Our group had been trekking for three and a half hours through thick forest, the thorns catching our clothing and our feet sloshing through the muddy grounds. Deep into the Congan rain forest, it was well over 30°C (86°F) and 100% humidity and getting hotter. The six of us were getting a little agitated, being drained of fluid and having started the early morning with such anticipation. The glint off the guard’s rifle caught my eye as he macheted away more branches. There is something unnerving about guns, especially when carried by two guys who didn’t seem old enough to be out of school. They walked intently with a clear direction in mind, though there were no obvious paths to follow.

The rear guard pointed right to show piles of neatly matted leaves and branches in the trees. Though I couldn’t hear him, it had been the gorilla’s bedroom of last evening.

There was a disturbance to our left followed by a crack of timber. Our guards told us to crouch down as I spotted a ball of black fluff tumble clumsily down a branch. Suddenly as our eyes strained through the dim light of deep green-black of the forest, more balls of black fluff appeared and we had finally reached our goal – the elusive and endangered mountain gorillas.

We settled down onto the damp undergrowth to watch the gorilla group, about 15 in number. The mothers and older gorillas contentedly munched on bamboo and grass, the youngsters leaping around with boundless energy, staging mock fights and using the older gorillas as diving platforms. They seemed undisturbed by our group, though well aware that we were there with occasional glances towards us.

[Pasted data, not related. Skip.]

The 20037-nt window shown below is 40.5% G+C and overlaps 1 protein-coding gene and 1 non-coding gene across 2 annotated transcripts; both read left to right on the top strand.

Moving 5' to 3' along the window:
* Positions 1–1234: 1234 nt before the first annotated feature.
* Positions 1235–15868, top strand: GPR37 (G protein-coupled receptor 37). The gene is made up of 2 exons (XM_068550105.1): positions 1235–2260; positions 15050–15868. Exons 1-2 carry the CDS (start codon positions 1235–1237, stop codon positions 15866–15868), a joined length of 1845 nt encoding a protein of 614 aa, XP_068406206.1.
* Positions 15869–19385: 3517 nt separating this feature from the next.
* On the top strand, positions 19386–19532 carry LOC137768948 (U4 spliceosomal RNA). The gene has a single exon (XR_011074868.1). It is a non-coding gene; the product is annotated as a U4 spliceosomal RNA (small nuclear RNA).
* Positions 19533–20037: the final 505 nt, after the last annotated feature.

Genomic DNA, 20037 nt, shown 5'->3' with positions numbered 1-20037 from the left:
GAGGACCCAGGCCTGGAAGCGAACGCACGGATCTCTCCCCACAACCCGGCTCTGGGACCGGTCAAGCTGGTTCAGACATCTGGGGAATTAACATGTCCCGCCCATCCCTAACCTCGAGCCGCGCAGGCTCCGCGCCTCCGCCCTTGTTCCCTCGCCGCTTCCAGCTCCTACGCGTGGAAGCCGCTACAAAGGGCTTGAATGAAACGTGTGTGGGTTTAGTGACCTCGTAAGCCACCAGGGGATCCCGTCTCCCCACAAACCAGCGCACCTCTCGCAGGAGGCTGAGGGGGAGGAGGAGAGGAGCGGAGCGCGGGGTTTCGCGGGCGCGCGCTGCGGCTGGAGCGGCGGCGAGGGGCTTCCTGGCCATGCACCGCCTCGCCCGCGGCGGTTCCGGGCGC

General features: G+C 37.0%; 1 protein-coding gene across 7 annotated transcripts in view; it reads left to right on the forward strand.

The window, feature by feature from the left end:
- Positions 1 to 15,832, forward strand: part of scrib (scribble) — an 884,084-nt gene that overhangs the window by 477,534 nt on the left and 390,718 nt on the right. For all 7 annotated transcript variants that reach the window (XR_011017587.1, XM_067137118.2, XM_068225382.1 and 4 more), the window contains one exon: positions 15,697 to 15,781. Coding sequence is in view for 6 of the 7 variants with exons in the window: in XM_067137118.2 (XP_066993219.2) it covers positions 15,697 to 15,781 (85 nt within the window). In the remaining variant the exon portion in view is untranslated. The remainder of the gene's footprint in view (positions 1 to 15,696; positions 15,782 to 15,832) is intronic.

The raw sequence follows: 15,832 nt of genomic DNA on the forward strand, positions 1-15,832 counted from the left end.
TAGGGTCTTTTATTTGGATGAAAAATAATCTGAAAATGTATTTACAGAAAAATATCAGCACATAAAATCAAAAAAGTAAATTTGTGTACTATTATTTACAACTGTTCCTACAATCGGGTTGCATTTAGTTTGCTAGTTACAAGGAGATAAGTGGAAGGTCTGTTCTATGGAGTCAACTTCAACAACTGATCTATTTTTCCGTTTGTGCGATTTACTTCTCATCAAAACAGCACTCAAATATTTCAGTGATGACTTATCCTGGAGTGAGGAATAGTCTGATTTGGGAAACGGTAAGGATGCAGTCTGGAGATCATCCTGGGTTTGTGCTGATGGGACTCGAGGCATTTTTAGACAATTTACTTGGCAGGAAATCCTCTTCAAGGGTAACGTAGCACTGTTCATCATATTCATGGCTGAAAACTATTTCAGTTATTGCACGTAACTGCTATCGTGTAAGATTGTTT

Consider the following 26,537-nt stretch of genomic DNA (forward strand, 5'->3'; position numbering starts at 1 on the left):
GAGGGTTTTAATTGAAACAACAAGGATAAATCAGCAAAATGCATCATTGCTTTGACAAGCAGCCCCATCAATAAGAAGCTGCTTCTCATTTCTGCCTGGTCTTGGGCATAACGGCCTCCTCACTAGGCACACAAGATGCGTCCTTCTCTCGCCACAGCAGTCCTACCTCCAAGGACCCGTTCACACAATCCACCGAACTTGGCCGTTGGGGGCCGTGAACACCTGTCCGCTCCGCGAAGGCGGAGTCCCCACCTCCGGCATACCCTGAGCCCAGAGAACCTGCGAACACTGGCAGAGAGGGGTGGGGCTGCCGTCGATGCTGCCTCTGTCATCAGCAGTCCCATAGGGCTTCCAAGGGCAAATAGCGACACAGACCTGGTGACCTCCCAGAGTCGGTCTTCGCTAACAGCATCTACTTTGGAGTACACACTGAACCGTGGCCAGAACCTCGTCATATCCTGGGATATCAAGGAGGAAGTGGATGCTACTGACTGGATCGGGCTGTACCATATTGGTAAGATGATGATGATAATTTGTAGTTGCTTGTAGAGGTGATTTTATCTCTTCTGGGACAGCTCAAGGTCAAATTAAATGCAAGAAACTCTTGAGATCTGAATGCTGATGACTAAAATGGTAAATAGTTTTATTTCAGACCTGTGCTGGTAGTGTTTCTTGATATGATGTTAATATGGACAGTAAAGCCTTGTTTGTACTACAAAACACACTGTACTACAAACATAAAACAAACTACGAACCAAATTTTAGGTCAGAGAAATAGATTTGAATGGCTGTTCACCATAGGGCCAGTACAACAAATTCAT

In the back, there was a pervading sense of piercing eyes surveying the area as the largest of the gorillas, a silver sheen on his deeply bent back from the dappled sunshine, kept a watchful patrol over his family group. The silverback, the largest adult male with his insatiable hunger broke trunks of bamboo from the surrounding trees as if snapping a toothpick.

Suddenly he stood and wacked his chest, producing a hollow thudding sound. Our group sat a little lower sinking into the surrounding foliage. There was no doubt who is boss. The silverback settled back down again as I feel a strange feeling on my right leg, always uneasy with the creepy-crawlies of the rain forest floor. I was about to swat it away when I saw it was one of the baby gorillas coming for a closer look. I glanced nervously towards the silverback but he seemed relaxed, carefully picking the greenest shoots from a moist grassy plant. Satisfied at what he’d found, the baby gorilla leapt away and back to the low branches to swing some more.